The deal is a sweet one for AT&T: they get to sit on my money for 45 to 90 days, and when I get the gift card, I can’t use it to pay my online bill. Even if I could, the modem wouldn’t entirely be free: I have to pay sales tax of 6% on the modem, which brings its price to $106, meaning it’s not a free modem, it’s a six-dollar modem. This may sound petty, but I make about $8.50 an hour substitute teaching and $7.75 on my other job, so six bucks is about an hour’s worth of work, after taxes.

When Person #3 asked if there was anything else he could do for me I asked for the name and address of someone I could complain to about this ridiculous policy. He said there really wasn’t a specific person in the company, but that I could talk to a supervisor. I passed. I’ve worked in places like this before, and quite frankly, a “supervisor” is usually the person in the next cubicle. Even if I managed to talk to a real supervisor, all they would do is listen attentively, apologize profusely, and then sleep extremely well. My concern really wouldn’t be their concern. So I said, no, there really isn’t anything you can do about that situation. I’ll just blog about it. Which I am.

So, if anyone from AT&T corporate who has the power to not just give a damn but to actually effect real change ever reads this: I like your service. I’ve never once had an outage in the past 13 months. (Well, until now, but that was my fault.) I’ve never had a problem with your company, other than your website, and you have apparently made great improvements there. But listen. Put down your copy of Yachting Monthly and read the newspapers. We don’t have a lot of money out here in Realpersonland. The economy sucks. I’m now working two jobs to make half the money I used to make at one. I can’t afford to have you sit on $100 of my money for the next month and a half. If you tell people the modem is free, then just GIVE AWAY THE MODEM! Forget about your ridiculous gift card offers. If you’re worried about people getting the modem and then cancelling the service, get their debit card number first, and then if they do cancel in the first twelve months, charge them for the modem. That’s fair and honest. In fact, it’s more fair and honest than saying something is free when it actually isn’t.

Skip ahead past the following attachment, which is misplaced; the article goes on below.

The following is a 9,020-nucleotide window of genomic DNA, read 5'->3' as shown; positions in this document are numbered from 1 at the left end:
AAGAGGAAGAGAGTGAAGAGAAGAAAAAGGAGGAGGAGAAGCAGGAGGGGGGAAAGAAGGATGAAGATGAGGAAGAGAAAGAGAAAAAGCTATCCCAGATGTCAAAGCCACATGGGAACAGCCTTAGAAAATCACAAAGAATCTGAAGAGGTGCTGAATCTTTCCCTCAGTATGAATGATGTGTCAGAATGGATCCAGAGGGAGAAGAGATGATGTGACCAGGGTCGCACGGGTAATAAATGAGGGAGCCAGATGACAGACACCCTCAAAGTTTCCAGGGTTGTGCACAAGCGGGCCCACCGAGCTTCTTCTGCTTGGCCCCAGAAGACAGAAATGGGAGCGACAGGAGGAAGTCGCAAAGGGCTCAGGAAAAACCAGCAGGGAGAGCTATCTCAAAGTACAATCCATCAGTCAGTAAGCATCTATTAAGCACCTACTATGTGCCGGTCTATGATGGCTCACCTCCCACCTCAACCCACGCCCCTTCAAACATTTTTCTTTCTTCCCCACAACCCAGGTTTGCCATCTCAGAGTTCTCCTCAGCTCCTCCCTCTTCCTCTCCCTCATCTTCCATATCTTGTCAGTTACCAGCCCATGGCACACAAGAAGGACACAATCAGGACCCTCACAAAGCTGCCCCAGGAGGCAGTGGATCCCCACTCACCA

I did try to contact AT&T directly to complain, but when I went to their website and clicked on “Contact”, it kept asking me what I needed help with—presumably to put me in touch with someone who could help me with a specific billing or technology problem. So I typed “Customer Relations” into their search box and got this:

That’s not quite what I had in mind. I guess I’ll have to do it the new-fangled way, and just tweet this post to them @ATTCustomerCare.

 

By the way, Person #3 was a very nice young man named Eric. I’m afraid I was rather hard on Eric. I didn’t yell or swear or anything, but he was quite aware that I was not in the least bit happy. So if you ever read this, Eric, I apologize for being less than my usual happy self. I hope you understand.